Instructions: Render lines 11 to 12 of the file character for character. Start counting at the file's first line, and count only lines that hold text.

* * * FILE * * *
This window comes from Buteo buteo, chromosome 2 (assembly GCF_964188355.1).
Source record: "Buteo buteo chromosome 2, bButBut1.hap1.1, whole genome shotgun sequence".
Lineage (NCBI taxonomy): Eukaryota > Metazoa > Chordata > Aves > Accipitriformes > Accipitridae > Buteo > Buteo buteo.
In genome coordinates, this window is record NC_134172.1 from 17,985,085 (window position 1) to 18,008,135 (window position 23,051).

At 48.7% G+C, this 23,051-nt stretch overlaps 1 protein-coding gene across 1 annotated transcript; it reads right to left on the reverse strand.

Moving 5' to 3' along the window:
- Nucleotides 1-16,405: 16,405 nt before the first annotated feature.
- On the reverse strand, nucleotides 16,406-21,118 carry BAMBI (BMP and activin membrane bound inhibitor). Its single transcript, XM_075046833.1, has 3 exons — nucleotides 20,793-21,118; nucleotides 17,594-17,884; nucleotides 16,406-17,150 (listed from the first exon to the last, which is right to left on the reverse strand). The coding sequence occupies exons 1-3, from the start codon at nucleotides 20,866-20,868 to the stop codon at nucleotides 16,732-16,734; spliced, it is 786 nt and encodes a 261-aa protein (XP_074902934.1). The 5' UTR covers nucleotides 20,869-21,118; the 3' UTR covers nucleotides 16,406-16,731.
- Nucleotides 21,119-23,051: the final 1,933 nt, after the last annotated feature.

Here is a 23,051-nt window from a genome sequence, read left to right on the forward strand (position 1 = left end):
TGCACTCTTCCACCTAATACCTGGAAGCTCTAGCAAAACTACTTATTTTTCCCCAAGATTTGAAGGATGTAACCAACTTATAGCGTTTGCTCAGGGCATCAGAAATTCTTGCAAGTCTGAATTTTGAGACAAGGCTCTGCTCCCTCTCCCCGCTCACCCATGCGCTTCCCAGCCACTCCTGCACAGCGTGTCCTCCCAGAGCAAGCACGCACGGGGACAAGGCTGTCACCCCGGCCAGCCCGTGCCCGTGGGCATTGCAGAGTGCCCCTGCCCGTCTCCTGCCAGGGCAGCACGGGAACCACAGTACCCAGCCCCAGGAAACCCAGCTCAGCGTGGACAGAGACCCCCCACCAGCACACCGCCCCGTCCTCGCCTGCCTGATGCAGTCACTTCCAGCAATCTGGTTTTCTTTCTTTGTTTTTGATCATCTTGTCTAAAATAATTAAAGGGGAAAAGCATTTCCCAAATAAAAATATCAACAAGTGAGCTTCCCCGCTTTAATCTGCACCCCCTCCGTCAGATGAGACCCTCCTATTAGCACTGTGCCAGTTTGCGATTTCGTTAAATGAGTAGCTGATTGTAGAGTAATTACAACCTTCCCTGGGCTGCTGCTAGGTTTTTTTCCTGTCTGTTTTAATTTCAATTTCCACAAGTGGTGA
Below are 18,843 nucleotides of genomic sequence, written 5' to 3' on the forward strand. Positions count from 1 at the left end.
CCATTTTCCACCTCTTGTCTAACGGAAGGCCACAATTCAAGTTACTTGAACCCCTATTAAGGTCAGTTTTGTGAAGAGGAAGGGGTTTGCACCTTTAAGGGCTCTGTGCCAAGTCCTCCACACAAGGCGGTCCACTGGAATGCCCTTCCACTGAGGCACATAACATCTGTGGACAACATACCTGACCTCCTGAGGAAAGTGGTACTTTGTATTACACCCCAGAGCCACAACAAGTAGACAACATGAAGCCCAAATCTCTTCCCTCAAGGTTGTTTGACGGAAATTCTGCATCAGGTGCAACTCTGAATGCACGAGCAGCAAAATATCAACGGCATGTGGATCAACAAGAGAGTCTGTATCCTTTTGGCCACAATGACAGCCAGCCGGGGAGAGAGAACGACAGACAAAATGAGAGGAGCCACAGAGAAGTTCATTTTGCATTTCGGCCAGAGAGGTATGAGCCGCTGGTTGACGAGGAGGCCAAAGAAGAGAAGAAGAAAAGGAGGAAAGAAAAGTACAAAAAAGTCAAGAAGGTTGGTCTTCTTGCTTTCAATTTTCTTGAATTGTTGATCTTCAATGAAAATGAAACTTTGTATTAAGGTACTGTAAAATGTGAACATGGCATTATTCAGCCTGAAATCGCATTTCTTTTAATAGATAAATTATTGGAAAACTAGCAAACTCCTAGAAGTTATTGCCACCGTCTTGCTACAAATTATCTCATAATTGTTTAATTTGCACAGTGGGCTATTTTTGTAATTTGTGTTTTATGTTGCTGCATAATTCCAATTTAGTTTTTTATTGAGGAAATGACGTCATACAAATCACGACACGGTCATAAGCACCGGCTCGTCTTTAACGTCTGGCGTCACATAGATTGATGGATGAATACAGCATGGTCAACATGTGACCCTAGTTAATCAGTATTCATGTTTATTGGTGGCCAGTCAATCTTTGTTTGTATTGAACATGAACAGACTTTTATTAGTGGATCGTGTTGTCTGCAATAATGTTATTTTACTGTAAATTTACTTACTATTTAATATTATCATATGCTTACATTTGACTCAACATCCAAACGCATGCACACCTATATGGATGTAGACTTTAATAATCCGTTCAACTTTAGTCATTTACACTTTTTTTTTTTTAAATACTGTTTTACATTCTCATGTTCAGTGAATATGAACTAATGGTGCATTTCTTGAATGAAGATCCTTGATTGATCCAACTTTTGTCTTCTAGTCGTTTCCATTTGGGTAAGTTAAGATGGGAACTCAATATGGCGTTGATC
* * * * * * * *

TGCACTCTTCCACCTAATACCTGGAAGCTCTAGCAAAACTACTTATTTTTCCCCAAGATTTGAAGGATGTAACCAACTTATAGCGTTTGCTCAGGGCATCAGAAATTCTTGCAAGTCTGAATTTTGAGACAAGGCTCTGCTCCCTCTCCCCGCTCACCCATGCGCTTCCCAGCCACTCCTGCACAGCGTGTCCTCCCAGAGCAAGCACGCACGGGGACAAGGCTGTCACCCCGGCCAGCCCGTGCCCGTGGGCATTGCAGAGTGCCCCTGCCCGTCTCCTGCCAGGGCAGCACGGGAACCACAGTACCCAGCCCCAGGAAACCCAGCTCAGCGTGGACAGAGACCCCCCACCAGCACACCGCCCCGTCCTCGCCTGCCTGATGCAGTCACTTCCAGCAATCTGGTTTTCTTTCTTTGTTTTTGATCATCTTGTCTAAAATAATTAAAGGGGAAAAGCATTTCCCAAATAAAAATATCAACAAGTGAGCTTCCCCGCTTTAATCTGCACCCCCTCCGTCAGATGAGACCCTCCTATTAGCACTGTGCCAGTTTGCGATTTCGTTAAATGAGTAGCTGATTGTAGAGTAATTACAACCTTCCCTGGGCTGCTGCTAGGTTTTTTTCCTGTCTGTTTTAATTTCAATTTCCACAAGTGGTGA
Below are 18,843 nucleotides of genomic sequence, written 5' to 3' on the forward strand. Positions count from 1 at the left end.